A recent study reveals that electrons accelerated by solar energy smoothly navigate the Earth’s magnetic field, producing northern lights.
In the frozen darkness of the Nordic nights, a light show lights up the celestial vault when the Sun is not there. For millennia, the Northern Lights have awakened the mystical and scientific curiosity of human beings. Although they were known to be related to the Earth’s magnetic field, never before had it been possible to clearly decipher what it was. propels this natural phenomenon. Today, a team of physicists might have the answer.
What is the origin of the Northern Lights?
To investigate the origin of the northern lights, the team of scientists in charge of conducting the study started on the basis that they are produced by particles carried by solar storms. Once impacted by solar radiation, they are accelerated by the Earth’s magnetic field lines towards the most boreal latitudes of the planet. From there, it rains in the upper atmosphere, generating paths of green lights in the middle of the night.
For the first time, however, physicists confirmed that the mechanism behind this dynamic is given by powerful electromagnetic waves, which accelerate electrons throughout the magnetic field. These conditions were replicated in a laboratory, according to the article published in Nature Communications, producing the same effect that can be seen on Nordic nights.
In accordance with Craig Kletzing, researcher at the University of Iowa, this type of experiment provides key measurements that confirm what was already known at a theoretical level: “[…]in fact, they explain an important way in which auroras are created ”. Those responsible, according to the results obtained in a controlled environment, are the waves of Alfvén.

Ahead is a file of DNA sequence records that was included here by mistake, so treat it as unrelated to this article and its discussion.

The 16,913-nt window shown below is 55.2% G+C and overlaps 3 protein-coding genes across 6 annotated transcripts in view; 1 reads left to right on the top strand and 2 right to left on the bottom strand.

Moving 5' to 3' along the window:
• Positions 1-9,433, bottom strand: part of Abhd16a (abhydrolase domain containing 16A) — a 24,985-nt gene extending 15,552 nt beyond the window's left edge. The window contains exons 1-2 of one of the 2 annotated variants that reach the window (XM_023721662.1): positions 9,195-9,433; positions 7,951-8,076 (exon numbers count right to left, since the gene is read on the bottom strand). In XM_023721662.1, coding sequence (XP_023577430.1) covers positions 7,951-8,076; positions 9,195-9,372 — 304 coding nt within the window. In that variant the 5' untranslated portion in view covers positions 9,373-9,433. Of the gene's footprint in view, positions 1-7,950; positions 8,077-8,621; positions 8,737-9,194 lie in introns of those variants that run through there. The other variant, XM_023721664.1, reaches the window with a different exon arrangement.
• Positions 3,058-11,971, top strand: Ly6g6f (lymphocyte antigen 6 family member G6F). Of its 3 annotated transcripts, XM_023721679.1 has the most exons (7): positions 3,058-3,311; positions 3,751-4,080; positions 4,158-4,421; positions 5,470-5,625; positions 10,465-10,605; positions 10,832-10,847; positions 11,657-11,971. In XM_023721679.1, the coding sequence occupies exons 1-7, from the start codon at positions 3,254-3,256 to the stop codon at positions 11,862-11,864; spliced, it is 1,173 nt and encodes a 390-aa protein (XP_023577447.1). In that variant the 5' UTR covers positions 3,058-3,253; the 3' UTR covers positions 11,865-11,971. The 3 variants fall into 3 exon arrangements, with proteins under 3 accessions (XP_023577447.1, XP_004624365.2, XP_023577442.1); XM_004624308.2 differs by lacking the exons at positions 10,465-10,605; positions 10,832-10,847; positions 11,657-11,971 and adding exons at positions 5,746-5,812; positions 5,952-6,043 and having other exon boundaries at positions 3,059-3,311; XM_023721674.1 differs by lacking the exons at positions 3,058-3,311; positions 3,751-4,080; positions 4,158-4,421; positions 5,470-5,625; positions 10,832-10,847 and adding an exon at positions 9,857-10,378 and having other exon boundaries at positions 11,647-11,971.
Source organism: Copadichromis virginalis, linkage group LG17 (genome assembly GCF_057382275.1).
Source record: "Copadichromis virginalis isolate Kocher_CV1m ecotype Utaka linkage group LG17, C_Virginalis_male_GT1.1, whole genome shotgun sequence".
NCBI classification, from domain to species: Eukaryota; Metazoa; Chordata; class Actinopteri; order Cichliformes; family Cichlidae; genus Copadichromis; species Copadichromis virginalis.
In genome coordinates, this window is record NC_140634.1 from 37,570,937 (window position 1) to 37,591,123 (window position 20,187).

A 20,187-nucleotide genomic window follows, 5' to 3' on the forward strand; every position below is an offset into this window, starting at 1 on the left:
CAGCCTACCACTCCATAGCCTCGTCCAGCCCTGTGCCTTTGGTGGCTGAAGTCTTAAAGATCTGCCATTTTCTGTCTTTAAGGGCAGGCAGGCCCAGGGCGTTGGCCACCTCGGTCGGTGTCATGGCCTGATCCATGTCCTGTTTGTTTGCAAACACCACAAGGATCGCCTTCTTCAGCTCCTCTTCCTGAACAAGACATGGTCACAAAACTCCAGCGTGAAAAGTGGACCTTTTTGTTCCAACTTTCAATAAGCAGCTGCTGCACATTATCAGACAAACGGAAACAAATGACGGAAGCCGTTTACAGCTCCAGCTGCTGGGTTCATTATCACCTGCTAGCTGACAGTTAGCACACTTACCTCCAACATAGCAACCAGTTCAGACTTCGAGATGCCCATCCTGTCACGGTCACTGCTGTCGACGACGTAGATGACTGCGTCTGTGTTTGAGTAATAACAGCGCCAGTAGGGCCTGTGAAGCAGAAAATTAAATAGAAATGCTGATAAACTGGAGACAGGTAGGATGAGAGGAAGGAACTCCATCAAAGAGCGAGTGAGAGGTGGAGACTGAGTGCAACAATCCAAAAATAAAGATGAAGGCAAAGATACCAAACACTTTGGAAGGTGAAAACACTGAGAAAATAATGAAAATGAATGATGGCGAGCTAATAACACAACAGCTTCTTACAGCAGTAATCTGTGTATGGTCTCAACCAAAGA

Navigate the Earth’s magnetic field
It is not the first time that Alfvén waves have been talked about. On the contrary, they have been the subject of scientific study since the 1940s. They are known as “transverse waves in an electric fluid that propagate along the lines of the magnetic field,” according to Michael Starr of Science Alert. Today we know that they are the fundamental mechanism for the transport of energy that can, in addition, accelerate particles in the planet’s atmosphere.
This same effect is replicated in the northern lights at the highest latitudes on Earth. Although determining the role that these waves play in the acceleration of particles in the magnetic field terrestrial was a challenge, Kletzing’s team believes they have exact measurements that prove their hypothesis:
“This challenging experiment required the measurement of a very small population of electrons moving down the LAPD chamber at almost the same speed as Alfvén waves, which account for less than one in a thousand of the electrons in plasma.” UCLA physicist Troy Carter explained.
From the laboratory, the physicists observed that the Alfvén waves transferred energy to the electrons with a resonance with the waves. Seen differently, electrons they surfed above the waves of Alfvén continuously, until the wave ended its way. The process is known as Landau damping, which eliminates the instability of the particles.
At the level of what happens with the northern lights, the same phenomenon can be appreciated. Energy particles smoothly navigate the magnetic field from the earth. In this way, they generate impressive light displays on the sky.